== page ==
Did you know about 3 in every 100 babies are born with–or eventually develop–a condition that causes their necks to become stiff on one side? This condition is called torticollis, and it can happen easily if your baby is not moving his or her head enough. While it sounds scary, torticollis can be resolved with physical therapy as long as you address it quickly. That’s why pediatric physical therapists like Rebecca Rudisill, PT, DPT, are here to help if you suspect your baby may have torticollis.

So, what is torticollis?
Torticollis is a common condition characterized by tightness in the muscles on one side of a baby’s neck along with weakness on the other side. This causes the baby’s head to tilt to one side while the other side becomes overstretched. The primary muscle involved is the sternocleidomastoid, which is a muscle that runs from behind the ear all the way to the breast and collar bone. We have one of these muscles on each side of our necks, and these muscles work together to help rotate our heads. When a baby has torticollis, his or her neck does not have full range of motion. “However, it doesn’t just stop at the neck,” says Rebecca Rudisill, a pediatric physical therapist at Woman’s Hospital. “There can also be a tightness running down the baby’s entire body, which makes their arm, leg, and trunk stiff as well.”

How do I know if my baby has torticollis?
“Look at pictures of your baby. If their head is tilted the same way in every picture, then that’s your clue that something isn’t right,” Dr. Rudisill says. “Another sign to look for is if your baby is only looking to the right instead of the left, or vice versa. And, since their head is stuck in one position, they could also develop a flat spot on their head, which is another condition called plagiocephaly. If your baby has either torticollis or plagiocephaly, you definitely need to get that checked out to make sure they don’t have the other condition as well.”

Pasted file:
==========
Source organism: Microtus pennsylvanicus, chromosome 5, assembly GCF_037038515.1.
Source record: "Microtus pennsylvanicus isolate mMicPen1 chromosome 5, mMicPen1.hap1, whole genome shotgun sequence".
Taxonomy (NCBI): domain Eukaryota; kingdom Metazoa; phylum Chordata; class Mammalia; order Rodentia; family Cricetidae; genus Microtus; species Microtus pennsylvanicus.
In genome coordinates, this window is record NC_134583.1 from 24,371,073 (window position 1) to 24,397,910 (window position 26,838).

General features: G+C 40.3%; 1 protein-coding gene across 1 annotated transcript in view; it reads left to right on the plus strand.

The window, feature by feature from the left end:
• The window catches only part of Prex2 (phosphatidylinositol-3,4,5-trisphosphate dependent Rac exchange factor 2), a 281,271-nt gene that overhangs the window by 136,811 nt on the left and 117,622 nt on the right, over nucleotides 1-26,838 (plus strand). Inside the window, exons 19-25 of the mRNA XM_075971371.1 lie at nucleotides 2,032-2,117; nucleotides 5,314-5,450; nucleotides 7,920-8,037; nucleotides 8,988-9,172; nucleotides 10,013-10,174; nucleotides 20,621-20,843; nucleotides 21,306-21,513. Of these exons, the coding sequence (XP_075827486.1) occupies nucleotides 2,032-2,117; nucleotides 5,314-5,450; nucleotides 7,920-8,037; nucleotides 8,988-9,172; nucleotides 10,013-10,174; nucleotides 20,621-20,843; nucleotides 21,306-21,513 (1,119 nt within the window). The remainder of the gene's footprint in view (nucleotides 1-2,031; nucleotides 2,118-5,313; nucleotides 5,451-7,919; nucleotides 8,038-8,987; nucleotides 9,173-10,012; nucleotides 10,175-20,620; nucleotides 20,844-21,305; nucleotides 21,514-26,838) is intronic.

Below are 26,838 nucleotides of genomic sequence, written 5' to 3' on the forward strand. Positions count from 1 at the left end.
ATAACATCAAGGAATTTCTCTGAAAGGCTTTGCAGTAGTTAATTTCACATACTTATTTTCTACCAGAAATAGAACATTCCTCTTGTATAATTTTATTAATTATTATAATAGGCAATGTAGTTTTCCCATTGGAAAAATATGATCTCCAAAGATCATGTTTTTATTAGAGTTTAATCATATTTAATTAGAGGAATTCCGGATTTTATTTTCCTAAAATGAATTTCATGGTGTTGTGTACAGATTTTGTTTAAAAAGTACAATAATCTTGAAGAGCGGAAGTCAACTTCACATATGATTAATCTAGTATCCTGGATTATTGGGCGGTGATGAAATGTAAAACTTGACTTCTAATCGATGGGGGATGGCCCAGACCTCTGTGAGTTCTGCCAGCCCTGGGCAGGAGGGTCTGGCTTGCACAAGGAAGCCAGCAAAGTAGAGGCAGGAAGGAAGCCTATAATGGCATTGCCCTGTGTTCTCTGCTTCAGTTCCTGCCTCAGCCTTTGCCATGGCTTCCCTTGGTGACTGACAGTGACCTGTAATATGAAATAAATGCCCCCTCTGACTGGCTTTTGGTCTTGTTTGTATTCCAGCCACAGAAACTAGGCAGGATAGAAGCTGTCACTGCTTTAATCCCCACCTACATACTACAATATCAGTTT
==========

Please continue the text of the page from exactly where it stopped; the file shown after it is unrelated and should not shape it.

Can torticollis be prevented?
Yes, but not in all cases. Sometimes torticollis is a result of the baby’s positioning in utero, like if he or she does not have enough room or is crammed into the mother’s ribs and hips. If the child is not born with torticollis, there are several preventative measures you can take. “Make sure your baby has plenty of tummy time and that they don’t spend too much time in swings and bouncers. You also need to make sure you are engaging with your baby by helping them follow your face, side to side, and having them look around,” advises Dr. Rudisill.

I think my baby has torticollis. What should I do?
“Run, don’t walk, to physical therapy,” Dr. Rudisill says. “The wait-and-see method is outdated, and we have scientific evidence for that. The earlier you start treatment, the earlier we can resolve the condition.”

In fact, if your baby is born with torticollis, there is a 98 percent chance the torticollis will be resolved if you address it before they turn a month old. If your baby develops torticollis after he or she is born, seek help from a physical therapist as soon as possible. Your baby’s physical therapy will include lots of stretching of the tight muscles and strengthening of the weak muscles, along with developmental treatment such as tummy time, rolling, and sitting, depending on the age of the child. Older children may opt for aquatic therapy, which utilizes the same therapeutic measures to treat torticollis, just in a different environment. Your therapist may also give you a list of stretches and exercises to do with your child at home, which will be crucial for facilitating the process of treating the torticollis.

 

By Emily Drez

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